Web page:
KPH, Annotto Bay Hospital to get major oxygen infrastructure
Minister of Health Dr Christopher Tufton is applauding the efforts of individuals and organisations who have been working to improve Jamaica's health sector.
His commendation follows a US$2 million investment from USAID for the installation of infrastructure to facilitate the use of Liquid Medical Oxygen (LOX) at the Kingston Public and the Annotto Bay hospitals, which will allow oxygen to be piped directly to 190 beds.
Speaking at the launch of the Liquid Medical Oxygen Expansion project today, Tufton encouraged Jamaicans to support these partnerships which are integral to the health sector's development.
“We have to ensure that our own institutional arrangement accommodates those partnerships that our own people internally look more warmly to embracing those partnerships,” he said.
The infrastructural improvement is to be completed in one year and will involve the upgrade of piping infrastructure, the installation of manifolds and equipment to facilitate the usage of LOX, and the installation of fencing and plinth, and cryogenic tanks at the hospitals.
Under the project, training and technical assistance will also be provided to selected staff in the management and use of LOX at the facility level and engaging with the supplier. It will also include the development of sustainability plans for the continued maintenance of the upgrades received.
The development follows a 2021 assessment by FH1360's Meeting Targets and Maintaining Epidemic Control (EPiC) in 26 countries to determine their potential needs for support using medical liquid oxygen. Fourteen of these countries were chosen to improve their efficiency with how oxygen is supplied, stored and delivered to patients. EPiC will be responsible for implementing the project.
“It is not just for Jamaica, it is for Jamaicans,” Senior Programme Officer at EpiC, Sue-Ann Wallace Brown, said. “Working closely with the Ministry of Health, we were able to assess the gaps and determine the best use of the funds to provide catalytic support to address the country's oxygen needs.”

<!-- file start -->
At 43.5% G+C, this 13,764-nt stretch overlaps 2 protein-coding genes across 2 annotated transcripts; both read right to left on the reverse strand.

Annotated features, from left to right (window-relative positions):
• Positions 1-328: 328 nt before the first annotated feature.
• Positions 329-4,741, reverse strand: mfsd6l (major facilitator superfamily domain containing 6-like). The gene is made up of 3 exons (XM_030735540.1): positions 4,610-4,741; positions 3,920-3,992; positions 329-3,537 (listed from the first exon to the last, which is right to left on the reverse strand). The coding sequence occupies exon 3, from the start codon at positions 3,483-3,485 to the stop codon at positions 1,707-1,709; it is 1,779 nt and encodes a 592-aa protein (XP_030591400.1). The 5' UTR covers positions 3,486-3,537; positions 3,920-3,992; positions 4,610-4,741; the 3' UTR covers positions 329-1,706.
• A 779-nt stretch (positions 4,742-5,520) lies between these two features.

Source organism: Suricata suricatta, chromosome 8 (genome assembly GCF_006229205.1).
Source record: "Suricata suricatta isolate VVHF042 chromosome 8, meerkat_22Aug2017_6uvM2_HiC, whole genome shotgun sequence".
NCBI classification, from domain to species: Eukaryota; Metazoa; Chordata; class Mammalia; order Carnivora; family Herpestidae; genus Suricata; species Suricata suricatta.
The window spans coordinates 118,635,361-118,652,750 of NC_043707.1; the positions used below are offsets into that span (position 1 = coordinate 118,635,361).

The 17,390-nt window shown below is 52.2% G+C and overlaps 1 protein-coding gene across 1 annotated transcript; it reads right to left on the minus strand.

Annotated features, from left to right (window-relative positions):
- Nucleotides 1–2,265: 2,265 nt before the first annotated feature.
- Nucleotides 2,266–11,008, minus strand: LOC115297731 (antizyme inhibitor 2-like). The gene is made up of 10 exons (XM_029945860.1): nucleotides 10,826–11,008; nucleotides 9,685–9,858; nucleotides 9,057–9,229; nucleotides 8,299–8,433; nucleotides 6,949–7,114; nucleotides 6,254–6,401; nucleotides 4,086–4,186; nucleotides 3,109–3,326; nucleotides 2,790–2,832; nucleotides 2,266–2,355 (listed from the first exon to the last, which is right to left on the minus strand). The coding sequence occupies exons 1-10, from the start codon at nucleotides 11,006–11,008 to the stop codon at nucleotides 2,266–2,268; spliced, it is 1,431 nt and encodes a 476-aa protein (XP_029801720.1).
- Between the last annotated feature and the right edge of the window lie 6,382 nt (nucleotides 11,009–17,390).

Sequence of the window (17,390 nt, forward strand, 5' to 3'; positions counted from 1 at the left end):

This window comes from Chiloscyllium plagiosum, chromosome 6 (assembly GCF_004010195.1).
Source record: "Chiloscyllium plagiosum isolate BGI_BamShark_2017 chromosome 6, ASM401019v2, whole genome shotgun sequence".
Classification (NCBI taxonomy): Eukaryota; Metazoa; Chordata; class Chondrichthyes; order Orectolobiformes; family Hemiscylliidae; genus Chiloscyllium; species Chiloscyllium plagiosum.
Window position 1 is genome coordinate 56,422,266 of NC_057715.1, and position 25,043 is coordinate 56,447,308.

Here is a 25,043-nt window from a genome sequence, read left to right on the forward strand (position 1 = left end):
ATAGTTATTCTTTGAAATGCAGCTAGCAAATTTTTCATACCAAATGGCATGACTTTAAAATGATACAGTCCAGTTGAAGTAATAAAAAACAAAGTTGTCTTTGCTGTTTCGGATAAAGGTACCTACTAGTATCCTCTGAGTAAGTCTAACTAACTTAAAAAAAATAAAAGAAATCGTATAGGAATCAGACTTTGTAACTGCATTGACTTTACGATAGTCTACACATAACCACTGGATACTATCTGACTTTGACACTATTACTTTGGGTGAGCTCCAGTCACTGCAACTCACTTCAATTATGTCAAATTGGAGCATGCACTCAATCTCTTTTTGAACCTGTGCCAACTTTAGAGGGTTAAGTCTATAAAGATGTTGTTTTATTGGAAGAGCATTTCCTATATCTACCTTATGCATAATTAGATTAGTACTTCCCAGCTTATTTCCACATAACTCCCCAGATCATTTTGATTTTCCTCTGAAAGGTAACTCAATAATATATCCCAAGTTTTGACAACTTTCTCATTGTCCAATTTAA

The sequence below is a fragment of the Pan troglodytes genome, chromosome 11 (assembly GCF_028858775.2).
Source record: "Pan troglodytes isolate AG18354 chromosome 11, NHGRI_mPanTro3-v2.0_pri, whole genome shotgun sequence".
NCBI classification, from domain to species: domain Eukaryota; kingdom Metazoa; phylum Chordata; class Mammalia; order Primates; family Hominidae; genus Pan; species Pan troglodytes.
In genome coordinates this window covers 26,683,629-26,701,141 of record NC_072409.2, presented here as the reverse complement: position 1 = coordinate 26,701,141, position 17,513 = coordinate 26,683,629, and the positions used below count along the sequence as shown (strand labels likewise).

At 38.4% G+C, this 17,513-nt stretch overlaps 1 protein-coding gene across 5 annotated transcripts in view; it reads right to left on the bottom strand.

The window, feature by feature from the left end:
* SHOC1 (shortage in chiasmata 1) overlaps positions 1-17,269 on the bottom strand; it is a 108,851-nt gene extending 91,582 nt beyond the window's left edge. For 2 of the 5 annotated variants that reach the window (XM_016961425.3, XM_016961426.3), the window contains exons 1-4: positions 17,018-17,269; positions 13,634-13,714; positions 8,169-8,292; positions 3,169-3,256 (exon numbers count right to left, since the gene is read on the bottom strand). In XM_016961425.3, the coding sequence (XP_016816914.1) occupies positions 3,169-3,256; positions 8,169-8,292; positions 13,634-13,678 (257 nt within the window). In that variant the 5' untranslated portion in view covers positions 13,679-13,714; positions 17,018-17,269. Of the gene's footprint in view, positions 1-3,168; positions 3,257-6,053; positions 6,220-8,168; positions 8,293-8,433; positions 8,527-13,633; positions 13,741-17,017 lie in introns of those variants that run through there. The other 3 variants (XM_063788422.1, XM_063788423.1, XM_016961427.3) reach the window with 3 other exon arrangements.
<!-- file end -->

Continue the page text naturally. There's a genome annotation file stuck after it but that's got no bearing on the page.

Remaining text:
Meanwhile, Country Representative for USAID, Alex Gainer, stressed the importance of having a reliable supply of medical oxygen, especially after observing the impact of the COVID-19 pandemic.
“The COVID-19 pandemic showed the world that having a consistent supply of oxygen is critical to save lives,” he said. “And with COVID-19 still present and with the current surge of non-COVID respiratory illnesses globally, there remains a need for sure that we have a robust and efficient medial liquid oxygen system.”
Tufton also recollected instances during the pandemic where Jamaica experienced oxygen shortages, describing it as the most vulnerable moments.
“I recall the system was on the brink of collapse where we had to be moving cylinders around because one hospital was running out – they were on their final breath,” he said, adding that the vulnerability was amplified by the fact that the country had a single provider of medical oxygen.
“I don't think a valuable resource as oxygen should be provided by one source. We need to be able to expand and create some alternatives because lives depend on it, and so we have to find ways to improve the capacity.”
The minister commended the USAID team for their assessment, expressing that it is also a direction his ministry has been examining internally.
“The age of our infrastructure doesn't represent the piping infrastructure that is needed in order to provide a more efficient service. We need that infrastructure all the way through to the beds. We have that planned for the new buildings that are going to be developed at Spanish Town, St Ann's Bay, May Pen and a few other areas,” Tufton said.- Sashana Small
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